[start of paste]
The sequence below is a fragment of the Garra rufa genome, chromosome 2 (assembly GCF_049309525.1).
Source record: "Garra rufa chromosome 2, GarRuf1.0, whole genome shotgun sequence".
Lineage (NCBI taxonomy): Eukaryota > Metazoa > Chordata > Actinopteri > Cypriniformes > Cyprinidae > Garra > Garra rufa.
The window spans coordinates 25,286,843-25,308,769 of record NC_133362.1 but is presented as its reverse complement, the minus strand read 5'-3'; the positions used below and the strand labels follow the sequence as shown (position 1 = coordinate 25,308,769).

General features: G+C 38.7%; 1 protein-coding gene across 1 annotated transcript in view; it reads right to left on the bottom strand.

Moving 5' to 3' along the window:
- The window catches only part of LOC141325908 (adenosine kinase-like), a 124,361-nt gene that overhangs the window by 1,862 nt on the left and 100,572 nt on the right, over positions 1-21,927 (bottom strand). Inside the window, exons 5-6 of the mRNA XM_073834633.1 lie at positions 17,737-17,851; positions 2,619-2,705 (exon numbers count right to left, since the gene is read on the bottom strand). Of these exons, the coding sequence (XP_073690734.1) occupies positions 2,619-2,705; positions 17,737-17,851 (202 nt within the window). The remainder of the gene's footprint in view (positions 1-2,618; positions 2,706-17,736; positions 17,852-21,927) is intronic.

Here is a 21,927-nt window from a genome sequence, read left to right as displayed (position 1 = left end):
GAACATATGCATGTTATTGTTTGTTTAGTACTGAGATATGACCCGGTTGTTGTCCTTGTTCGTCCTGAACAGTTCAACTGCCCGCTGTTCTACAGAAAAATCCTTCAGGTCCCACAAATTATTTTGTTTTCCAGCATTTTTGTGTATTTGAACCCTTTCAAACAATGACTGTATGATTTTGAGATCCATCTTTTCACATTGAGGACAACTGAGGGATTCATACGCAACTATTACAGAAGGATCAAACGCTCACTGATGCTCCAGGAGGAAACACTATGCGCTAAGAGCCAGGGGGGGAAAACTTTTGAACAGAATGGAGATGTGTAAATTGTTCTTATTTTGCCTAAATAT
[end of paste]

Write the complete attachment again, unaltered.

The sequence below is a fragment of the Garra rufa genome, chromosome 2 (assembly GCF_049309525.1).
Source record: "Garra rufa chromosome 2, GarRuf1.0, whole genome shotgun sequence".
Lineage (NCBI taxonomy): Eukaryota > Metazoa > Chordata > Actinopteri > Cypriniformes > Cyprinidae > Garra > Garra rufa.
The window spans coordinates 25,286,843-25,308,769 of record NC_133362.1 but is presented as its reverse complement, the minus strand read 5'-3'; the positions used below and the strand labels follow the sequence as shown (position 1 = coordinate 25,308,769).

General features: G+C 38.7%; 1 protein-coding gene across 1 annotated transcript in view; it reads right to left on the bottom strand.

Moving 5' to 3' along the window:
- The window catches only part of LOC141325908 (adenosine kinase-like), a 124,361-nt gene that overhangs the window by 1,862 nt on the left and 100,572 nt on the right, over positions 1-21,927 (bottom strand). Inside the window, exons 5-6 of the mRNA XM_073834633.1 lie at positions 17,737-17,851; positions 2,619-2,705 (exon numbers count right to left, since the gene is read on the bottom strand). Of these exons, the coding sequence (XP_073690734.1) occupies positions 2,619-2,705; positions 17,737-17,851 (202 nt within the window). The remainder of the gene's footprint in view (positions 1-2,618; positions 2,706-17,736; positions 17,852-21,927) is intronic.

Here is a 21,927-nt window from a genome sequence, read left to right as displayed (position 1 = left end):
GAACATATGCATGTTATTGTTTGTTTAGTACTGAGATATGACCCGGTTGTTGTCCTTGTTCGTCCTGAACAGTTCAACTGCCCGCTGTTCTACAGAAAAATCCTTCAGGTCCCACAAATTATTTTGTTTTCCAGCATTTTTGTGTATTTGAACCCTTTCAAACAATGACTGTATGATTTTGAGATCCATCTTTTCACATTGAGGACAACTGAGGGATTCATACGCAACTATTACAGAAGGATCAAACGCTCACTGATGCTCCAGGAGGAAACACTATGCGCTAAGAGCCAGGGGGGGAAAACTTTTGAACAGAATGGAGATGTGTAAATTGTTCTTATTTTGCCTAAATAT